How the Pandemic is Changing Recruiting Practices

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When the COVID-19 crisis brought undergraduate recruitment to a sudden halt, enrollment professionals faced one big question: How can we make our class when our way of working has been taken from us? No travel, no campus visits, no admitted student days, no regional events—a dearth of the tried-and-true methods for making the student match.

Facing the loss of all the knowns, admissions teams worked through the stages of grief in record time; then they made the hard pivot to virtual recruiting. In the most challenging enrollment cycle possibly ever, the initial results look better than the imagined worst case scenarios. And hard-won lessons hint at the emergence of a new recruitment paradigm that’s long overdue.

This year, students and institutions have had to make their matches in novel ways. Our comparison of Eduventures 2019 and 2020 data shows just how many more students used remote and virtual means to assess fit (Figure 1).

Student Use of Communications with Admitting InstitutionFigure 1.

This surge in use of virtual events, texts, and live chats confirms that this past spring was a whole new world for students and institutions. This wholesale change in recruitment activity, coupled with the uncertain decision environment, has left institutions reflective about their work and thinking deeply about the future of recruitment.

We’ve checked in with admissions and enrollment teams about how they’re feeling about their fall classes. What’s striking about these conversations is that although, as always, some institutions are doing better than others, most are doing better than they expected given the circumstances – and some are just nailing it. More striking than the numbers themselves are the pride and raw emotions expressed by these teams as they work through this difficult time.

Here are a few stories of positive transformation from the field:

Texas Tech University

Jamie Hansard, Vice President of Enrollment Management at Texas Tech University (TTU) put it best, “In April, we just stopped. We didn’t know the longevity of the virus and if we’d be forced to reduce staff. We were brave. We had to think differently.” The moment forced her and her team to reevaluate all they had been doing; it gave them the “freedom to over communicate.” The university developed a response that was fast and transparent, including webinars and virtual events targeted to specific audiences, with an incredible level of collaboration between enrollment and marketing. Perhaps most impressively, the school mobilized its student workers—working from lockdown—to make 20,000 phone calls in the month of June alone.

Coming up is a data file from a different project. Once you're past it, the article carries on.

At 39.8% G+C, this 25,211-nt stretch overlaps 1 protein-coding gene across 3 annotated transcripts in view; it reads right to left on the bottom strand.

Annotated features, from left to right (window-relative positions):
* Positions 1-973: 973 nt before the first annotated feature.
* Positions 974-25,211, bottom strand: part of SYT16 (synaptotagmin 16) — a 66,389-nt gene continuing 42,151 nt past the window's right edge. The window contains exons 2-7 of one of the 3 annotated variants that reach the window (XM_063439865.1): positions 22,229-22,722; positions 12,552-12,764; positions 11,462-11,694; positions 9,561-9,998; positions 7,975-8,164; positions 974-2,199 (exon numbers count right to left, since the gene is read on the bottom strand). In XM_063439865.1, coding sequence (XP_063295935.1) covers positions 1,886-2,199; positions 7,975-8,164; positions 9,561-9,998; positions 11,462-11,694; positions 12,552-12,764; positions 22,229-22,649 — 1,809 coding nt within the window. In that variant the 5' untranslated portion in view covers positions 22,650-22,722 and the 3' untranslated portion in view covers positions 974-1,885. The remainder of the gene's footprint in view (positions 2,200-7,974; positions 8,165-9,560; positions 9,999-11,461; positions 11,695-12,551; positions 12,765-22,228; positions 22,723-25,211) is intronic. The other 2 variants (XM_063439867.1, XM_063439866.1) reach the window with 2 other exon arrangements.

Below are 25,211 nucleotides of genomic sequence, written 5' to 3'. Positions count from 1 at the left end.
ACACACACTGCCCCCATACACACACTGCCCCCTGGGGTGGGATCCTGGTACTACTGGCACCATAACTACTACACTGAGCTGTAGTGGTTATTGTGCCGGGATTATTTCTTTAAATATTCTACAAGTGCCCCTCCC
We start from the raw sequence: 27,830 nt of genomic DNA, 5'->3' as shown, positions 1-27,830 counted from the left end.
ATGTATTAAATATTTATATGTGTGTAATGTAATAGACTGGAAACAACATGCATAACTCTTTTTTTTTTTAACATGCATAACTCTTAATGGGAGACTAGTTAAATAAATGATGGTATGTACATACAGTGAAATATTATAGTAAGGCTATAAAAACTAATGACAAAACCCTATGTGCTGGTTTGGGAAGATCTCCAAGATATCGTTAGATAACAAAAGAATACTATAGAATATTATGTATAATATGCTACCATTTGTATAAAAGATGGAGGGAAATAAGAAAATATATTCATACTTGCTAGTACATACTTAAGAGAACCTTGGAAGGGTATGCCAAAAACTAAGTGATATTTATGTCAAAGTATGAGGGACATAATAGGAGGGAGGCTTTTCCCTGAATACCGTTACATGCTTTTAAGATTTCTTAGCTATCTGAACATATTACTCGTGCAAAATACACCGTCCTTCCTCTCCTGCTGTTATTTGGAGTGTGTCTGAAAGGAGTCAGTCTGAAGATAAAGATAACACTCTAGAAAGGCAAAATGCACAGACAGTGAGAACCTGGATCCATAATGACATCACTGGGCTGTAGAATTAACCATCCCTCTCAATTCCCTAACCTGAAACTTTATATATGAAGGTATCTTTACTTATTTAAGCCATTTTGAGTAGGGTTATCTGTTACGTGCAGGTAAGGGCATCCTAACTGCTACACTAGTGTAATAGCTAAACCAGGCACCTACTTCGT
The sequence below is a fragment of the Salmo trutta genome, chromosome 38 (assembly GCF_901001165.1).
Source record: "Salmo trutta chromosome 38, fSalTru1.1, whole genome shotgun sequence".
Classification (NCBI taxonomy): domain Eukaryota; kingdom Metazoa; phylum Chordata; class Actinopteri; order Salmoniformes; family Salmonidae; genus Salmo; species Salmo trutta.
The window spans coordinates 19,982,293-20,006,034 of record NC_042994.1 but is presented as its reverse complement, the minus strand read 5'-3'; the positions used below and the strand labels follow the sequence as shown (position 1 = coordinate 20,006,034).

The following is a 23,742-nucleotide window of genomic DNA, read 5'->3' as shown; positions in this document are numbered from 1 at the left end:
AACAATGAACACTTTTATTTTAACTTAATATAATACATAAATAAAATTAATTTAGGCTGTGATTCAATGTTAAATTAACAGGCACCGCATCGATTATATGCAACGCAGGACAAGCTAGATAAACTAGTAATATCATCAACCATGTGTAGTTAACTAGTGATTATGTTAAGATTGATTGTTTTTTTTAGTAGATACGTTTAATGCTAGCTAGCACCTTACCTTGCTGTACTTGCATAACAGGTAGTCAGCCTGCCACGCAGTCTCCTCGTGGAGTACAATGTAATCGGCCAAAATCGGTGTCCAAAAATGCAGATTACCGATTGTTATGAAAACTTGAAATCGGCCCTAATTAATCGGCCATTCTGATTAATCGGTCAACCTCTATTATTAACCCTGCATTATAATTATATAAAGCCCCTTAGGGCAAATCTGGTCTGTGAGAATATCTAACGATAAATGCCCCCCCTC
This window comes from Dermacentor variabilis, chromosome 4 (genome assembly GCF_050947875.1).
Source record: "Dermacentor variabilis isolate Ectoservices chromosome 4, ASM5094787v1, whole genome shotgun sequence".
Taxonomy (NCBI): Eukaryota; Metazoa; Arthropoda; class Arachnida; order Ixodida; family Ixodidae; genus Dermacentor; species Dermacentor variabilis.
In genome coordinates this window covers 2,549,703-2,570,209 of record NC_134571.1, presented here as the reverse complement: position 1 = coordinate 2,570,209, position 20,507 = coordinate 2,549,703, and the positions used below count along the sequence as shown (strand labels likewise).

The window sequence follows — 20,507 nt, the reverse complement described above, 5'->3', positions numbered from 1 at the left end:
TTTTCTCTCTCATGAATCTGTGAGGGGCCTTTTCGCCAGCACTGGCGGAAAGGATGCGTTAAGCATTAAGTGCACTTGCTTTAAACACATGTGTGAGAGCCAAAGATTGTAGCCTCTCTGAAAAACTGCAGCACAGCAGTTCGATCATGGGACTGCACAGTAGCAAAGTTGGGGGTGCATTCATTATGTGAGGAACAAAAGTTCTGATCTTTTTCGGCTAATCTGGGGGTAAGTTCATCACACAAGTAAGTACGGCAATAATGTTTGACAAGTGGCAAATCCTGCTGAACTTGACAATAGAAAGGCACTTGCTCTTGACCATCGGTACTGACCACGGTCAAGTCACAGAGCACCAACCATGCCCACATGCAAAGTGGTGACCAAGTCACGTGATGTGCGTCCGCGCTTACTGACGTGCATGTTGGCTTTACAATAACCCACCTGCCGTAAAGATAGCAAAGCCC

So far, all signs are good; deposits are up 9% over this time last year thus far. The team knows that anything can happen in this strange year. But they are tremendously proud of their accomplishments.

George Mason University

The George Mason University admissions team scrambled to pull together an extremely successful virtual Spring Preview admissions event using WebEx, a model that they will use for years to come. The event used pre-recorded content, but also provided 66 WebEx rooms staffed by representatives from the university’s academic units. More than 2,000 people viewed the opening video, more than 7,000 clicked into WebEx rooms, 832 visited the financial aid room, 752 viewed the current student panel, and 637 visited the career services presentation.

“We wanted to, in the best way possible, replicate the big spring open house we usually do,” former Dean of Admissions, Amy Takayama-Perez said, “and it was great.”

Barry University

Yvette Koottungal-Brown, Vice President of Enrollment Management at Barry University, stressed the importance of the collaboration between enrollment, marketing, and IT in facing the recruitment challenges. These strong partnerships were necessary to design, build, and launch solutions quickly. Koottungal-Brown also focused her team on creatively designing events from the ground up with the requirement that engagement tracking be a critical feature of any event or activity they devised.

“Without the benefit of the face-to-face interaction, we need to refine our ability to really gauge interest and propensity to enroll,” said Koottungal.

These are just a few examples of the many positive experiences institutions have had. Let’s not forget that they have suffered the loss of the physical campus and the physical campus community as key actors in student recruitment. If and when these connections are reestablished, how will the lessons institutions are learning be incorporated into a new model of student recruitment?